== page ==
clarify rehabilitation outcomes and understand more deeply the value of
internet services for people in recovery. Future research may
contribute to further development, towards realizing the positive
potential of such tools through assimilation into MH systems.
service programs presented in this article are supported in part by the
Israeli ministry of health, department of mental health services; the
JDC Israel non-profit organization; and the Israel Institution for
Social security. We acknowledge their financial and professional
contributions to delivering and evaluating these services.
J. R. (2002). Online counseling: The internet and mental health
treatment. Psychotherapy: Theory ,Research, Practice, Training, 39(2),
199–209. doi: 10.1037//0033- 3126.96.36.199
Hesser, H., Veilord, A., Svedling, L., Andersson, F., Sleman, Amminen,
. (2 1 ). Randomised controlled non-inferiority trial with -year
follow-up of internet-delivered versus face-to-face group
cognitive behavioural therapy for depression. Journal of affective
disorders, 1 1( ), 9 -99 .
Andersson, G., & Titov, N.
(2014). Advantages and limitations of internet-based interventions for
common mental disorders. World Psychiatry 13(1), 4-11.
U., Ginath, Y., & Roe, D. (2012). Mental health reforms in Europe:
Israel's rehabilitation in the community of persons with mental
disabilities law: challenges and opportunities. Psychiatric
ervices, (2), 11 -112.
D., Kaiser, S. M., Brenner, C. J., Begale, M., Duffecy, J., & Mohr,
D. C. (2013). Development and usability testing of FOCUS: A smartphone
system for self-management of schizophrenia. Psychiatric Rehabilitation
Journal. 36(4), 289-296. doi: 10.1037/prj0000019
Klutch, E. (2008). Makshivim – An online project to promote recovery
and social inclusion of persons with psychiatric disabilities.
International News, 1, 9-13.
Ben-Itzhak Klutch, E., Benyamini,
N., & Libling, L. (2015). "Occupational greenhouse" – occupational
rehabilitation via internet: Annual report to the ministry of health.
Bond, G. R., Drake, R. E., & ecker, . R. (2 12).
enerali ability of the Individual Placement and upport (IP ) model of
supported employment outside the . orld Psychiatry, 11(1),
Carras, M. C., Mojtabai, R., Furr-Holden, C. D., Eaton, W.
& Cullen, B. A.M. (2014). Use of mobile phones, computers and
internet among clients of an inner-city community psychiatric clinic.
Journal of Psychiatric Practice, 20(2), 94-103
Cascio, W. (2000). Managing a virtual workplace. The Academy of Management Executive, 14(3), 81-90.
H., & Griffiths, K. M. (2002). The prevention of depression using
the Internet. Medical Journal of Australia, 7 ,S122–S125.
J. A., Gulliver, A., Farrer, L., Bennett, K., & Carron-Arthur, B.
(2014). Internet interventions for mental health and addictions: urrent
findings and future directions. urrent psychiatry reports, 1 (12), 1- .
Dereh Halev. (2007), Satisfaction survey findings for participants in social club: Final report. (Hebrew).
T., Blankers, M., Hedman, E., Ljótsson, B., Petrie, K., &
Christensen, H. (2015). Economic evaluations of Internet interventions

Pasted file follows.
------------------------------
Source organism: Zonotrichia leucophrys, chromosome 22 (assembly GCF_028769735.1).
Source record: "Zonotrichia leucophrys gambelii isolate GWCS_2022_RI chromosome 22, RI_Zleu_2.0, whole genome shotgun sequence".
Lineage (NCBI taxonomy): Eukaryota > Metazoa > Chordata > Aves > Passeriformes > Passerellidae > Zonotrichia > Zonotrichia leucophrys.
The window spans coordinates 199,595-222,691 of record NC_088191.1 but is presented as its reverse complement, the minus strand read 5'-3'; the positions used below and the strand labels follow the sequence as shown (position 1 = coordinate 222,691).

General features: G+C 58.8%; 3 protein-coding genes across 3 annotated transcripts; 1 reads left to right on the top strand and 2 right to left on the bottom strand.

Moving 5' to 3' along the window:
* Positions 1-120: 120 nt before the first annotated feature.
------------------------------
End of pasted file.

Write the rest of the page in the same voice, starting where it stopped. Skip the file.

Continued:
for mental health: A systematic review.
Psychological medicine, 45(16), 3357-3376.
Farkas, M. (2007). The vision of recovery today: What it is and what it means for services. World Psychiatry, 6(2), 68-74.
M., & Anthony, W.A. (2010). Psychiatric rehabilitation
interventions: A review. International Review of Psychiatry, 22(2),
Farrell, S. P., & McKinnon, C. R. (2003). Technology and rural mental health. Archives in Psychiatric Nursing, 17, 20–26.
W. R., McHugo, G. J., Bond, G. R., & Drake, R. E. (2014). Use of
software for tablet computers to promote engagement with supported
employment: Results from an RCT. Psychiatric Services, 65(7), 954-956.
K., Salzer, M. S., Solomon, P., Brusilovskiy, E., & Cousounis, P.
(2011). Internet peer support for individuals with psychiatric
disabilities: A randomized controlled trial.
Social Science & Medicine, 72, 54-62.
A., van de Ven, J. -P., Schrieken, B. A. L., Bredeweg, B., &
Emmelkamp, P. M. G. (2000). Internet-mediated, protocol-driven
treatment of psychological dysfunction. Journal of Telemedicine and
Telecare, 6, 15–21.
Makshivim-Net. (2009). Organizational
clients survey report for social groups. (Hebrew). Makshivim-Net.
(2015). Safety-Net: Summary of a pilot program. (Hebrew).
Metanoia, (2001). E-therapy history and survey. Retrieved from http://www.metanoia.org/imhs/history.html
E., & Lodestad Misa, S. (2014). Web coaching: An alternative and
complementary form of meeting. Journal of Vocational Rehabilitation 41,
Richards, ., Timulak, ., Vigano,
N., ’ rien, E., oherty, ., harry, .,
& Hayes, . (2015). A randomized controlled trial of an
internet-delivered treatment: It's potential as a low-intensity
community intervention for adults with symptoms of depression.
Behaviour Research and Therapy 75, 20-31.
Richards, ., Vigano,
N., ’ allaghan, . ., ’ rien, E., ooney, ., & onner, . (2 1 ).
Towards a gold standard for internet-delivered programs in behavioural
and mental health.
European Psychiatry, 33, S610.
Sucala, M., Schnur, J. B., Constantino, M. J., Miller, S. J., Brackman, E. H., & Montgomery,
H. (2012). The therapeutic relationship in e-therapy for mental health:
A systematic review. Journal of Medical Internet Research, 14(4), e110,
Tew, J., Larsen, J., Hamilton, S.,
Manthorpe, J., Clewett, N., Pinfold, V., & Szymczynska, P. (2 1 ).
‘And the stuff that I’m able to achieve now is really ama ing’: The
potential of personal budgets as a mechanism for supporting
recovery in mental health. British Journal of Social Work, 45,
Supplement 1, i79–i97.
Thorneycroft, J., &
Dobel-Ober, D. (2015). Exploratory evaluation of co-produced groups in
a community psychiatry organization in England. Journal of Psychosocial
Rehabilitation in Mental Health, 2(1), 43–50. doi
Ybarra, M. L., & Eaton, W. W.
(2005). Internet-based mental health interventions. Mental Health
Services Research, 7(2), 75-87.
Zabinski, M. F., Wilfley, D. E.,
Pung, M. A., Winzelberg, A., Eldredge, K., & Taylor, C. B. (2001).
An interactive Internet-based intervention for women at risk of eating
disorders: A pilot study. International Journal of Eating Disorders,